We all like to know how we're doing. That explains why readers regularly ask for an update of the wealth distribution table that appeared in a column written in June 2000. (The table is shown below.)

Alas, the update will have to wait. Most wealth research is based on the Survey of Consumer Finances, which is done by the Federal Reserve every three years. The last survey was in 2001. If it follows the pattern of the 1998 survey, the first breathlessly awaited data will appear in a Federal Reserve Bulletin paper in January 2003.

Until then, we're all flying blind: we could collide with the Joneses' at any moment.

  
The Distribution of Wealth, by Age Group (dollar figures in thousands)
Age Group Top 1% Top 5% Top 10% Top 25% Median
80 or older $2,957.8 $     693.0 $440.0 $252.2 $118.0
70-79 $4,338.1 $1,074.5 $703.4 $316.5 $140.9
60-69 $6,263.4 $1,850.2 $902.8 $356.7 $155.8
50-59 $5,791.7 $1,410.6 $708.8 $326.7 $120.9
40-49 $3,402.7 $     829.0 $531.6 $226.8 $   86.2
30-39 $1,210.1 $     451.1 $267.5 $127.4 $   34.7
20-29 $     383.3 $     148.2 $78.3 $   25.4 $       5.2
Source: The VIP Forum, Corporate Executive Board, 1998 data
  

Not long after this table appeared a friend announced he was deeply pained. A doctor in his mid-fifties with thankful patients and a handsome income--- not to mention a net worth that would target his family for kidnapping in most of the world--- he was disappointed. He was "only" in the top five percent.

He wanted to be in the top 1 percent.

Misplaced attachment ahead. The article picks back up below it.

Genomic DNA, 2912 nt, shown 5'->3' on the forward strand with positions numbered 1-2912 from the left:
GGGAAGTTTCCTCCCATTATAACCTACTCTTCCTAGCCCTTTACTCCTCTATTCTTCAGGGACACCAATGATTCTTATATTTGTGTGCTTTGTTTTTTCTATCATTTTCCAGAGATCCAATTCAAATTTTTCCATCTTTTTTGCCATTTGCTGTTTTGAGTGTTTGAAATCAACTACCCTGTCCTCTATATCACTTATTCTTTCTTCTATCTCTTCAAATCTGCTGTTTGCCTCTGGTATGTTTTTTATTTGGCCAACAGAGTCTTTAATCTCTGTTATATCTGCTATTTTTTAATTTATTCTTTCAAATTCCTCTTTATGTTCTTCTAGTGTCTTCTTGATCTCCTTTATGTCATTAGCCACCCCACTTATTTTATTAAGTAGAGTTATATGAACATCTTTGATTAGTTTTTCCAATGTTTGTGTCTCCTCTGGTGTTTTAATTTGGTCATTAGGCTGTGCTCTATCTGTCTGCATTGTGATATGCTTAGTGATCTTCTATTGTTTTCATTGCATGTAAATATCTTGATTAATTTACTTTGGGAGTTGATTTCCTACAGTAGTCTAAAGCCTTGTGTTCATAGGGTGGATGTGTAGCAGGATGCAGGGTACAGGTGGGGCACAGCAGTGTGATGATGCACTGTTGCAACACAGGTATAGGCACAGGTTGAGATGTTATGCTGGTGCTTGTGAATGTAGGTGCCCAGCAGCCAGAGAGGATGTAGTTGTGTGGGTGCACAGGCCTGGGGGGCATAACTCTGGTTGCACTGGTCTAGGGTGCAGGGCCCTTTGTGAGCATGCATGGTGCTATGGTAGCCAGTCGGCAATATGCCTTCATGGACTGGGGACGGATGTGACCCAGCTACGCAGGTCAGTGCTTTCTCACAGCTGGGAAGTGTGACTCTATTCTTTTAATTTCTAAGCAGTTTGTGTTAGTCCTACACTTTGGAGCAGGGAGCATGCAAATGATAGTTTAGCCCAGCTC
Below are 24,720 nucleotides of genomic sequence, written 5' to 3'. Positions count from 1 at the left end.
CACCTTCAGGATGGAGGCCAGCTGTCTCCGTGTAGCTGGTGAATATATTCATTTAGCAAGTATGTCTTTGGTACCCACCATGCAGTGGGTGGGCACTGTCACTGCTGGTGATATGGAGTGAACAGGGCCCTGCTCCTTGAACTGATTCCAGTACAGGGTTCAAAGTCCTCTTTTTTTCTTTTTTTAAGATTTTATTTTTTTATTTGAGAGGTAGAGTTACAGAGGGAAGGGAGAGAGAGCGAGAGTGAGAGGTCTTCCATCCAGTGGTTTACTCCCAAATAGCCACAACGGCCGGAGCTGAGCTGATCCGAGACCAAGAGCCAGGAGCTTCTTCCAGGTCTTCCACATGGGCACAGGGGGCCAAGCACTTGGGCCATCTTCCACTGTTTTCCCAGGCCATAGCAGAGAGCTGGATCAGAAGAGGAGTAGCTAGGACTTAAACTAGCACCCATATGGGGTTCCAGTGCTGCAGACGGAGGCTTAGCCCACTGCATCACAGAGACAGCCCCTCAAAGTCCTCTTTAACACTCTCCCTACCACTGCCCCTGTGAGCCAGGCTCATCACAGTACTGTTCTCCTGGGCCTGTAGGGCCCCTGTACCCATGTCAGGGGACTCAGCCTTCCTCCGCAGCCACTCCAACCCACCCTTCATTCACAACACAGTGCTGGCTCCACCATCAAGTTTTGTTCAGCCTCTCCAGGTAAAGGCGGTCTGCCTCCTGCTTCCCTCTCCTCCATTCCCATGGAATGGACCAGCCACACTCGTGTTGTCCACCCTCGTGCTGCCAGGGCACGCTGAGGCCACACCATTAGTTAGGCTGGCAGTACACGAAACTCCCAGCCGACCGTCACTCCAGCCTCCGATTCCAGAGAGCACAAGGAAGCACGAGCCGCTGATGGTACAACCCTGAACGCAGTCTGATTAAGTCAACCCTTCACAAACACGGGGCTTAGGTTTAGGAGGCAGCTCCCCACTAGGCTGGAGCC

In other words, he was disturbed that his net worth was less than $5.7 million even though it was greater than $1.4 million. Most people with less wouldn't quibble about the difference.   I'm sure he wasn't joking because he mentioned his disappointment more than once.

The issue wasn't unfulfilled material desires. It was the errant notion that the training for his work, the hours he worked, and the responsibility should put him in the top 1 percent.

Many people have similar feelings about why they should be in the top 1, 5, or 10 percent. Their feelings will be reinforced by those in the top 1 percent who believe their wealth was their destiny due to their hard work, brilliance, etc.

In fact, the relationship between our personal actions and our accumulated wealth shrinks as net worth climbs.

If you get an education, marry, buy a home, maintain steady employment, and spend less than you earn, you've got a very good shot at being in the top 25 percent for wealth. As I pointed out in a recent column, you could get to the top 50 percent simply by owning a house. Add regular participation in a company 401(k) plan and there's a good chance you'll get to the top 25 percent.

Between the top 25 percent and top 1 percent, however, the element of chance starts to loom large.

Consider these real life examples:
  • A man with a small inheritance and an aversion to work invested in Microsoft soon after the company went public. He lives well today, his aversion to work is unabated, and he is well into the top 5 percent.
  • A couple in their eighties is defrauded out of their entire nest egg, forcing them to sell a vacation home purchased for $90,000 thirty years earlier. The vacation house brings over $3 million, putting them in the top 1 percent.
  • Two men with equal training join the same company and enjoy lifetime marriages. One stays with the company and retires early with a net worth approaching the top 1 percent. The other looks for greater opportunity with another company but it doesn't work out. His net worth is closer to the top 25 percent.
The closer you get to the top 1 percent, the greater the odds fortune will play a larger role than personal intention.